Adolescents with BPD might not notice that they have a mental health condition, making it harder to get the right treatment or therapy. BPD patients and researchers are still trying to discover the cause of borderline personality disorder. Some contributing factors may include:
- Genetics: Studies on twins indicate that the disorder does have a significant genetic component, which may indicate the need for medical treatment as well as therapy or psychotherapy.
- Environmental factors: People with BPD regularly struggle with a chronic feeling of intense anger or sadness. This problem may occur after growing up in a neglectful, abusive, or unstable environment.
- Abnormalities: Anyone who experiences regular mood swings could suffer from defects in their serotonin hormone. Abnormalities in the way that a patient develops serotonin make them more susceptible to mental health issues.
Although scientists are still researching the underlying factors of BPD, some elements can increase your risk. If you often feel emotionally unstable or vulnerable, you might be more at risk of developing BPD. If the people in your household are often impulsive, you may benefit from family therapy to reduce the chances of developing borderline personality disorder.
What are the 9 Symptoms of Borderline Personality Disorder
Mental health problems often present with a variety of different symptoms. Not everyone responds to issues with their mental health in the same way. That’s why it’s often so difficult to define a particular disorder. However, the American Psychiatric Association and other professionals do define a series of recurring symptoms in association with BPD.
Some of the most common symptoms include:
- Constant attempts to avoid feelings of abandonment
- Issues with unstable relationships where you either devalue or idealize people
- Unstable images of self-identity that influence how you feel
- Impulsive activity in at least a few areas of your life – such as spending too much money or having issues with substance abuse.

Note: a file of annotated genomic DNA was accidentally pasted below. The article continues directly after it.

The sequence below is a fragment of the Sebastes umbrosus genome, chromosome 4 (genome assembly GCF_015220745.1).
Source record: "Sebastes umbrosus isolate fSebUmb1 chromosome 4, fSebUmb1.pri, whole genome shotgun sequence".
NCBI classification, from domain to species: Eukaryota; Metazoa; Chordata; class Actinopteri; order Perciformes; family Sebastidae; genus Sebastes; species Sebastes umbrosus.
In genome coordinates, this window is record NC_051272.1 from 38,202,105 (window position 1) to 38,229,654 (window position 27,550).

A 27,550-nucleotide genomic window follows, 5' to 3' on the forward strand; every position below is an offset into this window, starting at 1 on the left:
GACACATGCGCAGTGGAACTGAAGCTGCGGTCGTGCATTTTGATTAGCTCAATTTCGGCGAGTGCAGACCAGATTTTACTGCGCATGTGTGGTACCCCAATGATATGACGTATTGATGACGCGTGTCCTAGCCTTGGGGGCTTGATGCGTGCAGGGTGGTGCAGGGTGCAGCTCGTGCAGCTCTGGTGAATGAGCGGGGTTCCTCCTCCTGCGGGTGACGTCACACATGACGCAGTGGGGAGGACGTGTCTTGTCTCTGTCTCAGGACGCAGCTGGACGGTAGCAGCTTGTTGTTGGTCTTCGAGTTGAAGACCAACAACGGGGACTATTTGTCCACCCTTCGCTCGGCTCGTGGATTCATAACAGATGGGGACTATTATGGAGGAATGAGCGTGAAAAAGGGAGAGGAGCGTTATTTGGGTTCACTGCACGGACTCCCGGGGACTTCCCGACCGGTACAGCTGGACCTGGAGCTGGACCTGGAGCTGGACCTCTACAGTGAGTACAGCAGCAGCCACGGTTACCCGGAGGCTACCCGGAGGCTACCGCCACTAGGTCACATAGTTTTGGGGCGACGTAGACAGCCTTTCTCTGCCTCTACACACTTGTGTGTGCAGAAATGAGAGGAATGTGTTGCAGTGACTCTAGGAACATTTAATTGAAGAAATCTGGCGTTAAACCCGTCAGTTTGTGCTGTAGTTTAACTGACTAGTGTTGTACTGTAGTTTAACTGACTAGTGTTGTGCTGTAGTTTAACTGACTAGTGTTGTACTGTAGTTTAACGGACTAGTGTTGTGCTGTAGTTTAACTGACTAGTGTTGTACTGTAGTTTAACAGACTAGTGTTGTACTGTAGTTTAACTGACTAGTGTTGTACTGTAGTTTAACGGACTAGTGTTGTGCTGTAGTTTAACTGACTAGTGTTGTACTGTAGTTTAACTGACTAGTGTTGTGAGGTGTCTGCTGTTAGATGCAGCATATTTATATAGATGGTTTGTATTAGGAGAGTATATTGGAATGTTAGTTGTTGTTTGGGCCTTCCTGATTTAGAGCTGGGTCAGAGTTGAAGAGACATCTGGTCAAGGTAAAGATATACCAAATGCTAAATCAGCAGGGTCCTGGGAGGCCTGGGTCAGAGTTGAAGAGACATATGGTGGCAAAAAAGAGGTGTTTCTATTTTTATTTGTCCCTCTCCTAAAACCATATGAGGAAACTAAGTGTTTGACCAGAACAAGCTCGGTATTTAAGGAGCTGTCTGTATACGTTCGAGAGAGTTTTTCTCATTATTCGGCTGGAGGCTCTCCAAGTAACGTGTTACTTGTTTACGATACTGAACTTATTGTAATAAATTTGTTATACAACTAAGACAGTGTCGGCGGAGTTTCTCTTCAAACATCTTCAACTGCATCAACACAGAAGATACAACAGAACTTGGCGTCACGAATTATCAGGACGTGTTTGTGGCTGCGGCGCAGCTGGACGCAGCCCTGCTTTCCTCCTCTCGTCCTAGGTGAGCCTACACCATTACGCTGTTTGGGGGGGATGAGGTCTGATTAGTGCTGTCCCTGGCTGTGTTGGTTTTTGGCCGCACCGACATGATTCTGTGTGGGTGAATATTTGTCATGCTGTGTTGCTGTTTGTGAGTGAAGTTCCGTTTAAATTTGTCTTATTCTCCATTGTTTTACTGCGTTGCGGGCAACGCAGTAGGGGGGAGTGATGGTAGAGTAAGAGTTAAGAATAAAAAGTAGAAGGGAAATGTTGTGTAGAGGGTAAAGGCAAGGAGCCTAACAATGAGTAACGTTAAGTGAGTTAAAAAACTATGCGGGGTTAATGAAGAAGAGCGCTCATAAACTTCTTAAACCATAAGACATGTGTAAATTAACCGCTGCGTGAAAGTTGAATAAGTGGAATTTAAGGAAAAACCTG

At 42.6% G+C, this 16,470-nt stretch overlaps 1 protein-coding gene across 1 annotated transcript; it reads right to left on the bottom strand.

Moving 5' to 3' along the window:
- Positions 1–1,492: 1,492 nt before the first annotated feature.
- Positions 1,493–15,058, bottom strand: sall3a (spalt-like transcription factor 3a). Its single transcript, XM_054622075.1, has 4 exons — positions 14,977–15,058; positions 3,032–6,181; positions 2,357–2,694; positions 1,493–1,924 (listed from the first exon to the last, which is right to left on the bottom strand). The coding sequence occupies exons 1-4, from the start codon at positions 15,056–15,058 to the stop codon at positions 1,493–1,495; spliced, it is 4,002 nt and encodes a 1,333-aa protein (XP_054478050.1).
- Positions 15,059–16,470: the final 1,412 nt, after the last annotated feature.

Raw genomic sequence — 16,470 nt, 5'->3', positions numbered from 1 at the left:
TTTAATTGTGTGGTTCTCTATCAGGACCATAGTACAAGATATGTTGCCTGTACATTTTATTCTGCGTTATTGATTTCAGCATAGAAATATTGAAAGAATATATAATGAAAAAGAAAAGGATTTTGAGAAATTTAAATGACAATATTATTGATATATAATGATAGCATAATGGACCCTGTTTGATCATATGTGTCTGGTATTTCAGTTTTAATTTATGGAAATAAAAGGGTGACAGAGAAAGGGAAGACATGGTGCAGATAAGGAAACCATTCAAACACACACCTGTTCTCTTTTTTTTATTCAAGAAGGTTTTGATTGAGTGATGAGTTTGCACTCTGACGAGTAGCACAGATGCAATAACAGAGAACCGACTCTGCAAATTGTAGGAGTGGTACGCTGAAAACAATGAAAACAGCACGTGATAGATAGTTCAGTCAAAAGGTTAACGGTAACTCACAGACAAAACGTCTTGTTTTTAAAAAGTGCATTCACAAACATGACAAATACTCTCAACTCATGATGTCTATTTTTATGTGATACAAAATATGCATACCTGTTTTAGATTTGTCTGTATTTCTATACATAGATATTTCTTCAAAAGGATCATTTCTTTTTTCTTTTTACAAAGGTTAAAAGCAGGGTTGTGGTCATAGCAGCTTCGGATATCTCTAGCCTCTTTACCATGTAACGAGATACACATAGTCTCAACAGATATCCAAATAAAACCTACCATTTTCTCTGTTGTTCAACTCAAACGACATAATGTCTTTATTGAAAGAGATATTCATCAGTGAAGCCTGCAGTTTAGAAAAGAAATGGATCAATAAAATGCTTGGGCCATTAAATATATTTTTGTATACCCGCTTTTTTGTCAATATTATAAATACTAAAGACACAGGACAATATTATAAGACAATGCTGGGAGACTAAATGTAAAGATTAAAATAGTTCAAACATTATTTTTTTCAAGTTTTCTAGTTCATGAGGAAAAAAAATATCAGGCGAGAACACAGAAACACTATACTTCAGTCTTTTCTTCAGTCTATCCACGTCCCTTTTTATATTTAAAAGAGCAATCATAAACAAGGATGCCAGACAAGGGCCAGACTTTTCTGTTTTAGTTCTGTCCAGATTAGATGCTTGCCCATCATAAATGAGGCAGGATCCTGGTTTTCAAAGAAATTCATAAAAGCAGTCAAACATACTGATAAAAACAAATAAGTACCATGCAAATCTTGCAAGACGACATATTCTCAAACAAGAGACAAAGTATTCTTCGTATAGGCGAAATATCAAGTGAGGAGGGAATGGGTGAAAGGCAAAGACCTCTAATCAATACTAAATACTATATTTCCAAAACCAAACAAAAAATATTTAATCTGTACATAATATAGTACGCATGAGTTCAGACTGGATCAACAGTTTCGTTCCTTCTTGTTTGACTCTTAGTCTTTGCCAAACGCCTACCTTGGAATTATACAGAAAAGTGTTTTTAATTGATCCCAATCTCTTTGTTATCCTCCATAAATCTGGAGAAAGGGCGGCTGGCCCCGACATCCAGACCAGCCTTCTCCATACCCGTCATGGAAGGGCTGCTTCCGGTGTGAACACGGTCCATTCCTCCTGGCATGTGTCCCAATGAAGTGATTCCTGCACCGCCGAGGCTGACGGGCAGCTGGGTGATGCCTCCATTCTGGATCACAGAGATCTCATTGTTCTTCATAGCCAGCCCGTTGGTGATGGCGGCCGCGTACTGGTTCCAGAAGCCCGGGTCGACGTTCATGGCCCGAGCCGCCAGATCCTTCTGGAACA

- Frequent, but sometimes, intense mood swings that can last for a few hours or even a few days
- Suicidal ideation or behavior- you may have a history of suicidal behavior
- Difficulty controlling your anger- you may get angry without cause or display your anger frequently
- Periods of stress-related paranoia and dissociation may occur when your mind feels like it’s detached from your body or emotions
- Severe or long-term feelings of emptiness and incompletion
If you’re worried that you have borderline personality disorder symptoms, the best thing you can do is speak to a medical professional. Your doctor can refer you to a mental health professional who can discuss different kinds of therapy and treatment with you. A mental health professional will ask you questions to further understand your borderline disorder.
How Serious is Borderline Personality Disorder?
All personality disorder issues can cause a lot of problems for the people that suffer from them. Without the right treatment and therapy from a mental health professional, it may be exceedingly difficult for you to live a life where you feel completely happy. People who have borderline personality disorder might have a hard time making the right decisions in life.
People with this condition will often tell lies to avoid feelings of shame. At the same time, they struggle with relationships because they don’t know how to manage their intense emotions. If your mental health provider feels that you might have BPD, they will refer you to a therapist.
People with borderline personality disorder can get better with the right therapy and treatment. Treatment options include everything from psychotherapy to dialectical behavioral therapy and even hospitalization if you’re feeling suicidal.
Treatments for BPD might include:
- Psychotherapy: This the primary treatment for BPD. Your mental health professional may recommend cognitive behavioral therapy (CBT), dialectical behavioral therapy (DBT), and schema-focused therapy. CBT helps with identifying and changing unhealthy beliefs and inaccurate perceptions you have about yourself and others. DBT tells you how to recognize and accept your beliefs and behaviors. You also learn more positive responses to implement in your daily life. Schema-focused therapy helps you to see the world more positively.